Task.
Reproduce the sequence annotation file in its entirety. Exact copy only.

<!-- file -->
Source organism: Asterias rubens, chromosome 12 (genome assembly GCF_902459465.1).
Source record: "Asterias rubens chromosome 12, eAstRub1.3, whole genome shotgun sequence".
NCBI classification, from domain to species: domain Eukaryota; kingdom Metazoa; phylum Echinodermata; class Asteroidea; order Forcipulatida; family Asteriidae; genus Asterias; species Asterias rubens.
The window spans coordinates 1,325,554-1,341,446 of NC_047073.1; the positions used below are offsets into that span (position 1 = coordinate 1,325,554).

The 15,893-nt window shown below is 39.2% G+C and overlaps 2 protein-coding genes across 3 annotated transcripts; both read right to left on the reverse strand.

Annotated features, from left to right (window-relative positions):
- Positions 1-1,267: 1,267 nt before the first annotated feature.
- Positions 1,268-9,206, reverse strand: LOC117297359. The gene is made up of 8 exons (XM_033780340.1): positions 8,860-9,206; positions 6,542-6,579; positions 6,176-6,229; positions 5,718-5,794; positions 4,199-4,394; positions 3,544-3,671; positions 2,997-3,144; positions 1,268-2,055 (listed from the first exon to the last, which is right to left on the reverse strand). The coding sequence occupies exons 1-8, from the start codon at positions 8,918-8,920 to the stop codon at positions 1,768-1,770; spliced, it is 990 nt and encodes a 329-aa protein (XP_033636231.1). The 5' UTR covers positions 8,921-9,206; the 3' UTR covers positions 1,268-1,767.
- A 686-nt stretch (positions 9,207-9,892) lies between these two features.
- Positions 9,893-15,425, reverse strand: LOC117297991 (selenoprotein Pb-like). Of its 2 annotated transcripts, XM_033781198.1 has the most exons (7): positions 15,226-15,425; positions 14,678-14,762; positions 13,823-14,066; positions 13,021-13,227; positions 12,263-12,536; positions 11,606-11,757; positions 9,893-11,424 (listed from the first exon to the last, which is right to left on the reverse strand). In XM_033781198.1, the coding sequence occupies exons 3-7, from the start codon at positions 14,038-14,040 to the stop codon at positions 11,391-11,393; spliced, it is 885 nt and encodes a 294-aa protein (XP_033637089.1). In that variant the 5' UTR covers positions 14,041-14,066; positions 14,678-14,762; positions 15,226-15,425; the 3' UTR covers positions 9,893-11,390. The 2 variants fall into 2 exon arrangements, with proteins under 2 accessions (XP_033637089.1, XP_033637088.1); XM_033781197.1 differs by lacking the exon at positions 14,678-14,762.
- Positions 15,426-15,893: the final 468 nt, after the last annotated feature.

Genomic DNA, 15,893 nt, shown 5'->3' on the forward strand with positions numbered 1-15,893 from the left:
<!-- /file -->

Source organism: Asterias rubens, chromosome 12 (genome assembly GCF_902459465.1).
Source record: "Asterias rubens chromosome 12, eAstRub1.3, whole genome shotgun sequence".
NCBI classification, from domain to species: domain Eukaryota; kingdom Metazoa; phylum Echinodermata; class Asteroidea; order Forcipulatida; family Asteriidae; genus Asterias; species Asterias rubens.
The window spans coordinates 1,325,554-1,341,446 of NC_047073.1; the positions used below are offsets into that span (position 1 = coordinate 1,325,554).

The 15,893-nt window shown below is 39.2% G+C and overlaps 2 protein-coding genes across 3 annotated transcripts; both read right to left on the reverse strand.

Annotated features, from left to right (window-relative positions):
- Positions 1-1,267: 1,267 nt before the first annotated feature.
- Positions 1,268-9,206, reverse strand: LOC117297359. The gene is made up of 8 exons (XM_033780340.1): positions 8,860-9,206; positions 6,542-6,579; positions 6,176-6,229; positions 5,718-5,794; positions 4,199-4,394; positions 3,544-3,671; positions 2,997-3,144; positions 1,268-2,055 (listed from the first exon to the last, which is right to left on the reverse strand). The coding sequence occupies exons 1-8, from the start codon at positions 8,918-8,920 to the stop codon at positions 1,768-1,770; spliced, it is 990 nt and encodes a 329-aa protein (XP_033636231.1). The 5' UTR covers positions 8,921-9,206; the 3' UTR covers positions 1,268-1,767.
- A 686-nt stretch (positions 9,207-9,892) lies between these two features.
- Positions 9,893-15,425, reverse strand: LOC117297991 (selenoprotein Pb-like). Of its 2 annotated transcripts, XM_033781198.1 has the most exons (7): positions 15,226-15,425; positions 14,678-14,762; positions 13,823-14,066; positions 13,021-13,227; positions 12,263-12,536; positions 11,606-11,757; positions 9,893-11,424 (listed from the first exon to the last, which is right to left on the reverse strand). In XM_033781198.1, the coding sequence occupies exons 3-7, from the start codon at positions 14,038-14,040 to the stop codon at positions 11,391-11,393; spliced, it is 885 nt and encodes a 294-aa protein (XP_033637089.1). In that variant the 5' UTR covers positions 14,041-14,066; positions 14,678-14,762; positions 15,226-15,425; the 3' UTR covers positions 9,893-11,390. The 2 variants fall into 2 exon arrangements, with proteins under 2 accessions (XP_033637089.1, XP_033637088.1); XM_033781197.1 differs by lacking the exon at positions 14,678-14,762.
- Positions 15,426-15,893: the final 468 nt, after the last annotated feature.

Genomic DNA, 15,893 nt, shown 5'->3' on the forward strand with positions numbered 1-15,893 from the left: